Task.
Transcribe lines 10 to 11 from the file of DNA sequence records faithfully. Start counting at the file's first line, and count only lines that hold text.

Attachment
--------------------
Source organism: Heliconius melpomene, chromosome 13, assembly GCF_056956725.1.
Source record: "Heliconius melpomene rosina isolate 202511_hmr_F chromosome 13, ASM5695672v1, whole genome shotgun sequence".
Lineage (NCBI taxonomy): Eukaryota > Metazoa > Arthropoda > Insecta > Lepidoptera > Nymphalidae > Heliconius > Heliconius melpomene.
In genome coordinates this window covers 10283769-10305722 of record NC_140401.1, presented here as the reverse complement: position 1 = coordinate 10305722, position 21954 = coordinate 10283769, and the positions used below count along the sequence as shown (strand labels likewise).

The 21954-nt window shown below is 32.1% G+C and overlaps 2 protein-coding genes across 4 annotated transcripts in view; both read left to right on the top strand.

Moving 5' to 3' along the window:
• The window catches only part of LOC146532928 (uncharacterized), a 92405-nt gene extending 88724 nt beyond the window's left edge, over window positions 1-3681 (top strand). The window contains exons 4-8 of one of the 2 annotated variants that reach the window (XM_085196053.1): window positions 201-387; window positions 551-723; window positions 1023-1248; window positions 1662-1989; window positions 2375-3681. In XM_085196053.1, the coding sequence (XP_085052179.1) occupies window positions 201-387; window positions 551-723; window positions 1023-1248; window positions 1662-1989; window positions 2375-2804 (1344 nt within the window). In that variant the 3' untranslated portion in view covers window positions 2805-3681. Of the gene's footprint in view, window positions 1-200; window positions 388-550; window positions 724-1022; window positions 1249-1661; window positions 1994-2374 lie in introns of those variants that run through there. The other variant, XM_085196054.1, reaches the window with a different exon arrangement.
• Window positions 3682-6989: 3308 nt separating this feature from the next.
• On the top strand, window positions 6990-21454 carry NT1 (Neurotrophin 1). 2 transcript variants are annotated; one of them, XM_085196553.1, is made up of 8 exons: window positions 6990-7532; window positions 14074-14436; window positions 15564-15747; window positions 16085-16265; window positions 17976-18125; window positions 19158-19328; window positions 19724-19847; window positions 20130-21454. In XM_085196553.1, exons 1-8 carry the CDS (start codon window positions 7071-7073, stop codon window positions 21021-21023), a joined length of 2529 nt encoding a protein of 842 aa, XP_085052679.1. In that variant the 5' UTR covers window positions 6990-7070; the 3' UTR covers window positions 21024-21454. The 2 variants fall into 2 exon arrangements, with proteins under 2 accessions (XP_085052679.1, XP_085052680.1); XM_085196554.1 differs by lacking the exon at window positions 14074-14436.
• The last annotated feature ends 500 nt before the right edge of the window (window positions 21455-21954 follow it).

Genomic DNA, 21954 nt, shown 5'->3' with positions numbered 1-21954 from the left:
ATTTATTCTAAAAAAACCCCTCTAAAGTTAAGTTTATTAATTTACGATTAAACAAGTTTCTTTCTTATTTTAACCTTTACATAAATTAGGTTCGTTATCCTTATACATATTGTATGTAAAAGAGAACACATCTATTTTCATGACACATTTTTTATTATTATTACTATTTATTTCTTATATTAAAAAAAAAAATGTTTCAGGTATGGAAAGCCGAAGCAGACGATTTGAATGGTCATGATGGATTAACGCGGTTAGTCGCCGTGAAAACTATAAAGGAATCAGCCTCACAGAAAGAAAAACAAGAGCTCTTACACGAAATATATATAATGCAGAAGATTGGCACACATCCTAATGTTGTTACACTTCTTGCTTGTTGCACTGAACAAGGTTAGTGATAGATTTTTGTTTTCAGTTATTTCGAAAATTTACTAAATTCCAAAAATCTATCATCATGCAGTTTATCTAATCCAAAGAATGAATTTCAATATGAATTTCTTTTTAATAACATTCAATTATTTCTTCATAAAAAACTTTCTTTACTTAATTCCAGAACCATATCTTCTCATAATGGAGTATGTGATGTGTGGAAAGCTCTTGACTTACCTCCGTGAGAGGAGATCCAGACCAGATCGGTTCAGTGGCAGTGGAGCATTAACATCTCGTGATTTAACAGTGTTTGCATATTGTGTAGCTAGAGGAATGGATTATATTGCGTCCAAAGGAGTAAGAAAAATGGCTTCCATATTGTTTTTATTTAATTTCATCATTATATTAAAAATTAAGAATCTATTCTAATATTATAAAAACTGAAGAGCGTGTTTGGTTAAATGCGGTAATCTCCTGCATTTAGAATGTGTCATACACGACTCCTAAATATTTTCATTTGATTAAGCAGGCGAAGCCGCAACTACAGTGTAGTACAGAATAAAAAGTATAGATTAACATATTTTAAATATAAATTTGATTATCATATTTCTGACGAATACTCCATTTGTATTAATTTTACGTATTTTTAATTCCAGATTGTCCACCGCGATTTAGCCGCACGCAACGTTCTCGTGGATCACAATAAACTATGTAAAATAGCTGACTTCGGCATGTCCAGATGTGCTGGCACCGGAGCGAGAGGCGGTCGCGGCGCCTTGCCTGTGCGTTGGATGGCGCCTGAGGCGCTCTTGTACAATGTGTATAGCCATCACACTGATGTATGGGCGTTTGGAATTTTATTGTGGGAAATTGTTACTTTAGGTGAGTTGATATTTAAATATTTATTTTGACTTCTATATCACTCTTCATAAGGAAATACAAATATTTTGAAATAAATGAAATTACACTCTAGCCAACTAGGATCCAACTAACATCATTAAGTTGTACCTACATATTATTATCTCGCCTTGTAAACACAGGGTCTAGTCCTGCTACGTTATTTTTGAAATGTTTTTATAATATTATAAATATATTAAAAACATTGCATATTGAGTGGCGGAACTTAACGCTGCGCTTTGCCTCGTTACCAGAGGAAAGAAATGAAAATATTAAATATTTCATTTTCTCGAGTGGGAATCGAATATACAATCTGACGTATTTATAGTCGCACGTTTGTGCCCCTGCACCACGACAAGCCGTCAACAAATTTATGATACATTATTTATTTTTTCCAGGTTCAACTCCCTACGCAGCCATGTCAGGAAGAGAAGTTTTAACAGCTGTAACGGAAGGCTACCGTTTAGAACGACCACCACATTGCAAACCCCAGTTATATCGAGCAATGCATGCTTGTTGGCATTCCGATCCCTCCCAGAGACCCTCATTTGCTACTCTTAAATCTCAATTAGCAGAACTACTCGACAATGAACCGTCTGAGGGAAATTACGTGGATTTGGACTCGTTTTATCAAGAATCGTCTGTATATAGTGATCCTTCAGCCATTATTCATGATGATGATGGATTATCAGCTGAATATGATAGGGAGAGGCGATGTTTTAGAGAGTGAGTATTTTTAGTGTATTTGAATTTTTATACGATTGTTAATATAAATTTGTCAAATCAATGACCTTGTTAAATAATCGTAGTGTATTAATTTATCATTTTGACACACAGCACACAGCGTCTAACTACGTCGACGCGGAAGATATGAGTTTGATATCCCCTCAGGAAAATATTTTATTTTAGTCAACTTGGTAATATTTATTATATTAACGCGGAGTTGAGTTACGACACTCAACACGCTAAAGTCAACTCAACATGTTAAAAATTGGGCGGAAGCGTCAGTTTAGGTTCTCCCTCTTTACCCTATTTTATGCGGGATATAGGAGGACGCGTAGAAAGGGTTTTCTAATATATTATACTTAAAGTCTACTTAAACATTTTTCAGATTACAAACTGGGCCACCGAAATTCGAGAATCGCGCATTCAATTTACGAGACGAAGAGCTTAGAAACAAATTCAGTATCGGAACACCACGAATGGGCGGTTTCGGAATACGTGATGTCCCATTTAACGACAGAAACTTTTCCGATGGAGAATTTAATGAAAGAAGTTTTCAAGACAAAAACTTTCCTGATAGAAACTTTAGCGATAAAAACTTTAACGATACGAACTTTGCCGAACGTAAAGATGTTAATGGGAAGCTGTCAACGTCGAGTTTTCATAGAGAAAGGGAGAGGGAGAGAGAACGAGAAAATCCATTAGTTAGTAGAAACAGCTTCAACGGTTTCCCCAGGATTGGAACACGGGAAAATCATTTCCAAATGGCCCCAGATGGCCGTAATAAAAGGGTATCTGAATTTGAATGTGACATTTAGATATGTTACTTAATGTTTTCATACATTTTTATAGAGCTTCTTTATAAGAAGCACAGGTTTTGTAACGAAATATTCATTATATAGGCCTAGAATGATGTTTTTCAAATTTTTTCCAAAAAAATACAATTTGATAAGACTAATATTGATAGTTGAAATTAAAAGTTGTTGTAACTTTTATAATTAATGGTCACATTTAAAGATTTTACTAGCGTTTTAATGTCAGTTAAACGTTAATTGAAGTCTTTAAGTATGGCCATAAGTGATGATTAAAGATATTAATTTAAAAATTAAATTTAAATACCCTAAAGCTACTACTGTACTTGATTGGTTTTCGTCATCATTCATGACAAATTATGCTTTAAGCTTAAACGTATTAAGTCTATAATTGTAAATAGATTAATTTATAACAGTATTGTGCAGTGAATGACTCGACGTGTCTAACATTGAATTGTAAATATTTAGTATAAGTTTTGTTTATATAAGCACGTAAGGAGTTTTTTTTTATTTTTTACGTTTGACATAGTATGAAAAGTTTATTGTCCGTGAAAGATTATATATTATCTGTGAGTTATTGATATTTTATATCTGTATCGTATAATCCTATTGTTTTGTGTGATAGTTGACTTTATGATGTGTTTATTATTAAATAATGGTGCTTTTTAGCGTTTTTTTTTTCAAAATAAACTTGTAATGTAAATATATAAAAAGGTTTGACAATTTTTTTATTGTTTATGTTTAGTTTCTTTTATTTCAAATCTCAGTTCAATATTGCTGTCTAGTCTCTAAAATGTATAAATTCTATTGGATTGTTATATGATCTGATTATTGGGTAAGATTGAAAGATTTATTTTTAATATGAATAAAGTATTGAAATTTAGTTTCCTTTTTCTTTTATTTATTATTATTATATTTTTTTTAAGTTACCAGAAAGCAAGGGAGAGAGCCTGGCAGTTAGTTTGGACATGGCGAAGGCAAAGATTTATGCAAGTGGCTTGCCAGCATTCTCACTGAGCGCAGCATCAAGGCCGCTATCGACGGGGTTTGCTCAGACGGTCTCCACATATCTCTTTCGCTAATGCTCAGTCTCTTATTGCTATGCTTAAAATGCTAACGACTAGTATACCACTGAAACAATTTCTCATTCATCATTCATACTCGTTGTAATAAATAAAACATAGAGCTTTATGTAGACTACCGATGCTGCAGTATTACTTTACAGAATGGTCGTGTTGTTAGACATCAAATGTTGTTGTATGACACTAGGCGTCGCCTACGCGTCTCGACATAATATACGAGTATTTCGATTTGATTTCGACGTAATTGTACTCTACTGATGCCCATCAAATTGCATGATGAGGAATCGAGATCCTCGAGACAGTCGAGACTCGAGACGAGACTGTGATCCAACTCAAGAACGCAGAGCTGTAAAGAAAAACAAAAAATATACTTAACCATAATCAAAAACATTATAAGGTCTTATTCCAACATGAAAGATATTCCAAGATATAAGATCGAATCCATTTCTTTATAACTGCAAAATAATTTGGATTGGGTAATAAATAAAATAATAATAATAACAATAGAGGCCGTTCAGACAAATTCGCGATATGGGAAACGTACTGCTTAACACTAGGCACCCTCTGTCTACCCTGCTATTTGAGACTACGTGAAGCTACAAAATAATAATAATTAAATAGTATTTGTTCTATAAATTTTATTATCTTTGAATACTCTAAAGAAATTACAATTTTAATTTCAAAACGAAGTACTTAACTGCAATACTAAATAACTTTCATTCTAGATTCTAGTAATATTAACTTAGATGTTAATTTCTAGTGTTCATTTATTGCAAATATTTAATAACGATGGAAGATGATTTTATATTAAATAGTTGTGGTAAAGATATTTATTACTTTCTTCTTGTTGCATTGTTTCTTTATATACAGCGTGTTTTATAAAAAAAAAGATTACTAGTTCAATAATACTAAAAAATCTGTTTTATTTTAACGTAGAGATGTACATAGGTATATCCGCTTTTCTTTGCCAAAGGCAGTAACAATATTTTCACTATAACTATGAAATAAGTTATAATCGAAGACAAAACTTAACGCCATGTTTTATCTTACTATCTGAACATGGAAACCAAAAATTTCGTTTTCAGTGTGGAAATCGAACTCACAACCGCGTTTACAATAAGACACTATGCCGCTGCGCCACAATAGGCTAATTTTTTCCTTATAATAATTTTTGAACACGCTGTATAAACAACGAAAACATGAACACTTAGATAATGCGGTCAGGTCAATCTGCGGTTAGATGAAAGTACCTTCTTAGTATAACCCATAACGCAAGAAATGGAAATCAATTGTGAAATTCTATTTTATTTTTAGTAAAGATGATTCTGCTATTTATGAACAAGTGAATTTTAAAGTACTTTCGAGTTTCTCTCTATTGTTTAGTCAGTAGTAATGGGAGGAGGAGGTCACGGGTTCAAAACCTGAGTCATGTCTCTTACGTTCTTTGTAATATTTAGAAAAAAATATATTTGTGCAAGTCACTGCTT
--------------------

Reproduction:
• The last annotated feature ends 500 nt before the right edge of the window (window positions 21455-21954 follow it).

Genomic DNA, 21954 nt, shown 5'->3' with positions numbered 1-21954 from the left: